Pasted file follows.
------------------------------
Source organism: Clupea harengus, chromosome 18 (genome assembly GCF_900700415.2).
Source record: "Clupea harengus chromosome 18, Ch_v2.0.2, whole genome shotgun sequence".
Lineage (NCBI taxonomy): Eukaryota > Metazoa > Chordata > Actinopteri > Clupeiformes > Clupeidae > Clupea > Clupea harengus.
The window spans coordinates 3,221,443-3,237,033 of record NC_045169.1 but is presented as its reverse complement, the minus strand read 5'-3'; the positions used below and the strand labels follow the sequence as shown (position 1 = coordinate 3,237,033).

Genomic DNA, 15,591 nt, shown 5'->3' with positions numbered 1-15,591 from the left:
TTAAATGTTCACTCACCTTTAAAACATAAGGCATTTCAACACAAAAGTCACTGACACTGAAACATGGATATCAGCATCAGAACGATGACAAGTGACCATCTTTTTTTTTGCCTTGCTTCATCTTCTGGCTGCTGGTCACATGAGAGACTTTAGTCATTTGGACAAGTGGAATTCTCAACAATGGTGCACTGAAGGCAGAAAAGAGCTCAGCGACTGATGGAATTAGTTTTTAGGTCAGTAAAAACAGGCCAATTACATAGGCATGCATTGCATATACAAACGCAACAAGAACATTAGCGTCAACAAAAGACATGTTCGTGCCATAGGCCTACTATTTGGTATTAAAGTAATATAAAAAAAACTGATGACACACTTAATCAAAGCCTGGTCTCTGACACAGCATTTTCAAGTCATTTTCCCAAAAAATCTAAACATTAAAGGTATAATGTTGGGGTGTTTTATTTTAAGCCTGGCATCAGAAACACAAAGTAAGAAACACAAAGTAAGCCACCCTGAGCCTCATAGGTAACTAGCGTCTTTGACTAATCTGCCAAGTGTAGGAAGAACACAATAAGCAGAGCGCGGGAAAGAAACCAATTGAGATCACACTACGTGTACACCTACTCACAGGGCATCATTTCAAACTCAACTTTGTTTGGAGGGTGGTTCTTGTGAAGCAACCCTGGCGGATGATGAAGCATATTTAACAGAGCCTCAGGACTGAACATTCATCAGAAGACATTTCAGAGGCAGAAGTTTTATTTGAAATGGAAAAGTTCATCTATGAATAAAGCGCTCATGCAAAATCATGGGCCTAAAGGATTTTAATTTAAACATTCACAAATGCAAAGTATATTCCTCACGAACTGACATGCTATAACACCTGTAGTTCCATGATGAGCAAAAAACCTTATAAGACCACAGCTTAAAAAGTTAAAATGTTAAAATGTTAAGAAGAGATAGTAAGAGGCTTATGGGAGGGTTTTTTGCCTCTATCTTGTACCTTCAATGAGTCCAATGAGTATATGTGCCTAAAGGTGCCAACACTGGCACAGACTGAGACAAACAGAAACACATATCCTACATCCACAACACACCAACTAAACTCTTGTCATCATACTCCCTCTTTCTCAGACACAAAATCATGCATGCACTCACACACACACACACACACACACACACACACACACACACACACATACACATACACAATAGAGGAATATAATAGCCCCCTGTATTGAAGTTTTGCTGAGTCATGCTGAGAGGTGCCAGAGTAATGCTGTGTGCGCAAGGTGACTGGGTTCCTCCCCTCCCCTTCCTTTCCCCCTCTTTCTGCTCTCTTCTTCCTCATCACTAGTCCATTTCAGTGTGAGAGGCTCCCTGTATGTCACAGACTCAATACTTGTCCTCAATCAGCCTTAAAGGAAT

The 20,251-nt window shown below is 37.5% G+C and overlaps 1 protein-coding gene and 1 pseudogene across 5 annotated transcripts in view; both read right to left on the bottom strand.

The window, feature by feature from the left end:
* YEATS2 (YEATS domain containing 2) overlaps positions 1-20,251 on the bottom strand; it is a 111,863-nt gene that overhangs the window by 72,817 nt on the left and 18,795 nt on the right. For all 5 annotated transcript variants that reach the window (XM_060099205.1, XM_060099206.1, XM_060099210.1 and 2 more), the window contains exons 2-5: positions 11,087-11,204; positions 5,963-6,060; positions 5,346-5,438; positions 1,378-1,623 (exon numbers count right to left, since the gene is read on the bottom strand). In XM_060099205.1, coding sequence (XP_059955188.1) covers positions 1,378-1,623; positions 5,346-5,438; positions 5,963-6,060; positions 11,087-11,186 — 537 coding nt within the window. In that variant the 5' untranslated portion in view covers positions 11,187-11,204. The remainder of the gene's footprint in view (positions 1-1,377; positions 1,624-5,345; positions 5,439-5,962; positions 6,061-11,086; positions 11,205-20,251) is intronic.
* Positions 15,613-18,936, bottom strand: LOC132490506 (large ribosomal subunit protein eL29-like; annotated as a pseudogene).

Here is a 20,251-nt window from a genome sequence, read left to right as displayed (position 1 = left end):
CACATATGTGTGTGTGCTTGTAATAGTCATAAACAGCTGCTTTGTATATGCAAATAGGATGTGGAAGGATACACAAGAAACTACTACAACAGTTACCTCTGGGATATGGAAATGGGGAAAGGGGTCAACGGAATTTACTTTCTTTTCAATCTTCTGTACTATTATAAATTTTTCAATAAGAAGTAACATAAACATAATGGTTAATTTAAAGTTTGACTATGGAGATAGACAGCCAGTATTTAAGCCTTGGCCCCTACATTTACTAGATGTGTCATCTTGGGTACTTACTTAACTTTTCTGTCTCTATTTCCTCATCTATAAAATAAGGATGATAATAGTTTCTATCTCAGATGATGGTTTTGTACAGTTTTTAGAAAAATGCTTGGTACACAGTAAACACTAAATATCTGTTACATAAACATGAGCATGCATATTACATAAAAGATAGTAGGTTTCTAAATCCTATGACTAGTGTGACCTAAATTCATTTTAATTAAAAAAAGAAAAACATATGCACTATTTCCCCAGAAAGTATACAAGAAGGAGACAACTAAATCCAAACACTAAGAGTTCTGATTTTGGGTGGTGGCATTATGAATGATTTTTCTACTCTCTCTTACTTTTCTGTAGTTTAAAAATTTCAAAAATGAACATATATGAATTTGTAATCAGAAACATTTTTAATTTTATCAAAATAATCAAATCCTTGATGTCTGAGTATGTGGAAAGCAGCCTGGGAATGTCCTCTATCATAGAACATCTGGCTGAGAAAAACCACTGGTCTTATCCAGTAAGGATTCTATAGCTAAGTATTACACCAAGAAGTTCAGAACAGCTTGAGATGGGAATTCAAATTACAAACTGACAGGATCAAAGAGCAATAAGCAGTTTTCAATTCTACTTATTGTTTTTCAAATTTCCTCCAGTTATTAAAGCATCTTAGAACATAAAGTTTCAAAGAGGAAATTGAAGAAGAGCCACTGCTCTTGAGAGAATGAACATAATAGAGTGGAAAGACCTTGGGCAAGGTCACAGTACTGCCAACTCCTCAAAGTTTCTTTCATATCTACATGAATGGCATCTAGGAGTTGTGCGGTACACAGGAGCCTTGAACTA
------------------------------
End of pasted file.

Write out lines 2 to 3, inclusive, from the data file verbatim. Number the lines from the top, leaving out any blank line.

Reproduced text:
Source record: "Clupea harengus chromosome 18, Ch_v2.0.2, whole genome shotgun sequence".
Lineage (NCBI taxonomy): Eukaryota > Metazoa > Chordata > Actinopteri > Clupeiformes > Clupeidae > Clupea > Clupea harengus.